Which is more important—survival or family? This is a question the protagonist of On the Edge of Gone by Corinne Duyvis struggles with throughout the 456-page thriller. Denise is an autistic, biracial teen living in the Netherlands in the year 2035 with her drug-addicted mother and transgender sister, Iris. The novel begins on a suspenseful note: “The first time my future vanished was July 19, 2034” (Duyvis, 1). A comet is scheduled to hit Earth, destroying everything and making the planet near uninhabitable. The novel follows before, during, and after the comet hits through Denise’s eyes as she struggles to earn a place on a generation ship (the only way off the planet and the path to ensured survival) for her family. As the book’s jacket asks: “When the future of the human race is at stake, whose lives matter most?” (Duyvis).
While the text will undoubtedly appeal to any fan of sci-fi, it goes far beyond the typical and delves into the complexities of each character, making it far more realistic than most young adult literature I’ve read. What I found most memorable were these portrayals; Duyvis allows her characters to have real issues to grapple with, but doesn’t define them with only one trait. Iris is transgender, yes, and the novel discusses this. However, it also deals with the choices she feels she must make in order to retain her humanity, despite putting herself in danger.
But it is Denise, the narrator, who really makes the novel special. She’s determined, powerful, smart—everything most protagonists in science fiction are. Yet she’s also biracial and autistic—two characteristics that aren’t usually given to a protagonist, especially in science fiction, where white, neurotypical characters dominate. On the Edge of Gone is not only a thrilling read: It’s an important one, one that proves that we should avoid falling back on stereotypes and shouldn’t other those who are different. Duyvis threads this idea throughout: Denise comments that “people have certain expectations of girls who look like I do—confidence and extroversion and sass—and that’s not me” (Duyvis, 123). Duyvis also deals with the intersection of Denise’s identities as half-black and autistic: “At the time, I thought the diagnosis [of autism] was delayed because I was bad at being autistic…; it took me years to realize that since I wasn’t only Black, but a Black girl, it’s like the DSM shrank to a handful of options [she was previously labeled as bipolar, psychotic, intellectually disabled, and having oppositional defiant disorder]” (Duyvis, 210). In one scene, Denise makes a joke, and her companion is surprised; aren’t all autistic people literal? No, Denise proves.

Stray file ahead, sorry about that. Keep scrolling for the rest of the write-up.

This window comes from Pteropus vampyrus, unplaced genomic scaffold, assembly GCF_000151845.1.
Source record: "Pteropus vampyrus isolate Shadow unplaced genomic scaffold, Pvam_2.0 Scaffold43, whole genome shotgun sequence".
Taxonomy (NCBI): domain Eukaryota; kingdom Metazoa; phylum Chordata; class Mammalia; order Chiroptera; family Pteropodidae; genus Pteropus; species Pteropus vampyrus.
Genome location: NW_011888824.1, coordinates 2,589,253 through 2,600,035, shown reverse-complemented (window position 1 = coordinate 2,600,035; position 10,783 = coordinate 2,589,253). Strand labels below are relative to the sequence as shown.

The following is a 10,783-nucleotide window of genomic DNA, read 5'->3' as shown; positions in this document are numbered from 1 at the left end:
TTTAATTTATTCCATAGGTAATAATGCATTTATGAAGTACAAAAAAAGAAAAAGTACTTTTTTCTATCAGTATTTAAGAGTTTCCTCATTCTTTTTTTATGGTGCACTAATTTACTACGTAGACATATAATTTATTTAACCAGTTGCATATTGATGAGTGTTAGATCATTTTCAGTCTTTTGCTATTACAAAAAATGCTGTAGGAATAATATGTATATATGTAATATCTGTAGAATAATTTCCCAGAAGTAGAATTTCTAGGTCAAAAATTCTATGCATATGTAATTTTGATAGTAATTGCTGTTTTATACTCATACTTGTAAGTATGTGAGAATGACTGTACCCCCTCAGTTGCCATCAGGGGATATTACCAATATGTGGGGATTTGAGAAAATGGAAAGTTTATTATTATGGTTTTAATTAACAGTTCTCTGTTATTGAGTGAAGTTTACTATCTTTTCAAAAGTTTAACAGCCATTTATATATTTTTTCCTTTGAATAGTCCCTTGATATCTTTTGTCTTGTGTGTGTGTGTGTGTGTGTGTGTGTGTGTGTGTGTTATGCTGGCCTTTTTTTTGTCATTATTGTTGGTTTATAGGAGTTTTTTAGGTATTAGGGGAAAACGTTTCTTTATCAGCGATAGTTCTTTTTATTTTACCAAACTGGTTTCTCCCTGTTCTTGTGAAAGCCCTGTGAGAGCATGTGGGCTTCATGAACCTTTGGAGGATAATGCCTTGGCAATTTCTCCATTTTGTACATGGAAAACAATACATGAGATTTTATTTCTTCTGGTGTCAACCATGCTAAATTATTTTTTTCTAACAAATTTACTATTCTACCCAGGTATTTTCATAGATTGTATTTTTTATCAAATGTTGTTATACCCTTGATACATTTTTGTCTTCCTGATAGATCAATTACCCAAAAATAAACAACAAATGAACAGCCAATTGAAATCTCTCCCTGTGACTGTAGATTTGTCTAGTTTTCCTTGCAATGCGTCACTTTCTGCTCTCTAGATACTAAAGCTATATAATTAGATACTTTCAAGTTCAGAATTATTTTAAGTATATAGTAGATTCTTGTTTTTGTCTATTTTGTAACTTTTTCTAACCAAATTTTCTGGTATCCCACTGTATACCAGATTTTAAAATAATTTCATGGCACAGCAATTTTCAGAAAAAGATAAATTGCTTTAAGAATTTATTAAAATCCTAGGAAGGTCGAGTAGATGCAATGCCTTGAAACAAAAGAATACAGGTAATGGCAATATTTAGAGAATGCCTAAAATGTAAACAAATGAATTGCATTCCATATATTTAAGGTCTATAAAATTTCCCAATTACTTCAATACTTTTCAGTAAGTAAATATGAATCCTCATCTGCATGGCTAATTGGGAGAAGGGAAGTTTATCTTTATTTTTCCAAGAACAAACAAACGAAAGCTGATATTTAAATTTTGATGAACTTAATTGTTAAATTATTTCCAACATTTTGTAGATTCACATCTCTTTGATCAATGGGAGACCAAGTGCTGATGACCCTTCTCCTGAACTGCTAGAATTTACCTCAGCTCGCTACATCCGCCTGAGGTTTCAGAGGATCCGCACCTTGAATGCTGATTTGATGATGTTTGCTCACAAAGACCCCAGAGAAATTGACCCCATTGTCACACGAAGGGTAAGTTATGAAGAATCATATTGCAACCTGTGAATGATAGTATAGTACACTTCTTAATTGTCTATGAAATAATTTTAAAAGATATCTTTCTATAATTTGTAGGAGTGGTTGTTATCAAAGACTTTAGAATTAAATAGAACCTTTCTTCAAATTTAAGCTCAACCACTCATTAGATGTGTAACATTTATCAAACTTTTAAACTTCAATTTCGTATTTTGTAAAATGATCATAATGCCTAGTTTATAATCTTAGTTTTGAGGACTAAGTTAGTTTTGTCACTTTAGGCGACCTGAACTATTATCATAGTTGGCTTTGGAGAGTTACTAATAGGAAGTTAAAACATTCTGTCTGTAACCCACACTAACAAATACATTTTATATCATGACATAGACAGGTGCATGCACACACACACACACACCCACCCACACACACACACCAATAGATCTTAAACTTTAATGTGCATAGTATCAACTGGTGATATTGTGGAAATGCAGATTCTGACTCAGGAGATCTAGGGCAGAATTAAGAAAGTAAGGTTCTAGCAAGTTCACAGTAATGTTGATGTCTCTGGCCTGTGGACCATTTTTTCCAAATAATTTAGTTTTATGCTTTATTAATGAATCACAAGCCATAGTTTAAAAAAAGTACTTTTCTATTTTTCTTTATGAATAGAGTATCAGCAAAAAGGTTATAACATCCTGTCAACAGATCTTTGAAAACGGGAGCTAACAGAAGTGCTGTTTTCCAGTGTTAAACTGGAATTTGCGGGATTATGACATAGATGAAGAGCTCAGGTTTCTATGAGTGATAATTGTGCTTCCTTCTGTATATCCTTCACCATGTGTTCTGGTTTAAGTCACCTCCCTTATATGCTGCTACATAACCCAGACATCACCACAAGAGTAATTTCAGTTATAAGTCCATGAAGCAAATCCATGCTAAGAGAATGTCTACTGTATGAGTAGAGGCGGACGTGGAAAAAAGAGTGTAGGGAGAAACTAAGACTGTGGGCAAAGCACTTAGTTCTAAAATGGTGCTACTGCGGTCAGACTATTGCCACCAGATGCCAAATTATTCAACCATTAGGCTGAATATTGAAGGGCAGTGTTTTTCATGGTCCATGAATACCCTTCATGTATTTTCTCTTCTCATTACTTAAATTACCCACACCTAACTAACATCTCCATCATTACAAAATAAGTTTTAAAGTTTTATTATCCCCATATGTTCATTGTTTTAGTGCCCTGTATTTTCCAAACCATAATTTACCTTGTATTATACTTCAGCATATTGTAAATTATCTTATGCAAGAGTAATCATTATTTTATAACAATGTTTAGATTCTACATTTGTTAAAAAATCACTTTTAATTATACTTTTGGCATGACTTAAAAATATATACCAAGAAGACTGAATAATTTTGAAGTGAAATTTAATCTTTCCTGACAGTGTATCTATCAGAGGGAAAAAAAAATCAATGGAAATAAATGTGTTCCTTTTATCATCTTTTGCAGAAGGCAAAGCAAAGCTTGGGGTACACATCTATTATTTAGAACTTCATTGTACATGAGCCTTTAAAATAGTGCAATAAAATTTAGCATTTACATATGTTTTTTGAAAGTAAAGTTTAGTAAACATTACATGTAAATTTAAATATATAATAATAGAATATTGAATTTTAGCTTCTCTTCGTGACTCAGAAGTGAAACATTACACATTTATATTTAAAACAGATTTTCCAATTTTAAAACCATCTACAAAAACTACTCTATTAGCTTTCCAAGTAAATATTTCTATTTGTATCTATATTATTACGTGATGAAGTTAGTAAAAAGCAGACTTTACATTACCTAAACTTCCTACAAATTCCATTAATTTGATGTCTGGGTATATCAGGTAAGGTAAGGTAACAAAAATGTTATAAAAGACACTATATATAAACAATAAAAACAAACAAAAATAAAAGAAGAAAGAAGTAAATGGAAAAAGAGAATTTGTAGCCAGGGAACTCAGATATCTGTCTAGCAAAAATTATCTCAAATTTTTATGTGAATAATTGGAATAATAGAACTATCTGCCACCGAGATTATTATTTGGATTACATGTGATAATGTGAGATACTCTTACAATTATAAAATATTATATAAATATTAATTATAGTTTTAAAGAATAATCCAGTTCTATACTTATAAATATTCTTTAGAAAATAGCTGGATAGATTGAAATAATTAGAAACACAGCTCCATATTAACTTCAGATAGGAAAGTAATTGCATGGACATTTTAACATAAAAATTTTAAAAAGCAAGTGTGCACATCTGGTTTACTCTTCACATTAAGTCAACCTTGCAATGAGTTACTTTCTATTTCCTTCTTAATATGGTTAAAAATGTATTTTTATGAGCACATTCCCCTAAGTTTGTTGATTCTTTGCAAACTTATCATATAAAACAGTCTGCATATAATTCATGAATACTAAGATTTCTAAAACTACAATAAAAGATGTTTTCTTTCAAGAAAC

On the Edge of Gone is a brilliant entry-point to learning more about autism, racial stereotypes, transgender individuals, and drug addiction. Anyone who has ever been ostracized for a part of them that is either impossible or very difficult to change will be able to relate. Prepare to have your views challenged and question your assumptions. That’s how you know On the Edge of Gone has made an impact on you.
On the Edge of Gone may at first appear to be a long novel, but it reads very quickly, with many twists. My favorite part? Unlike many books, which will answer the beginning question that I asked (“Which is more important—survival or family?”) definitively, Duyvis proves that no issue is that simple. Denise doesn’t always make the choices we expect of her; she isn’t all about the noble, self-sacrificing option. She’s about weighing the pros and cons, seeing what she herself needs as well as how she can help others. And that’s what makes her far more relatable than most heroines—and On the Edge of Gone a far more enjoyable and though-provoking read than most other young adult literature.
By: Grace Layer
Duyvis, Corinne. On the Edge of Gone. New York: Amulet Books, 2016. Print.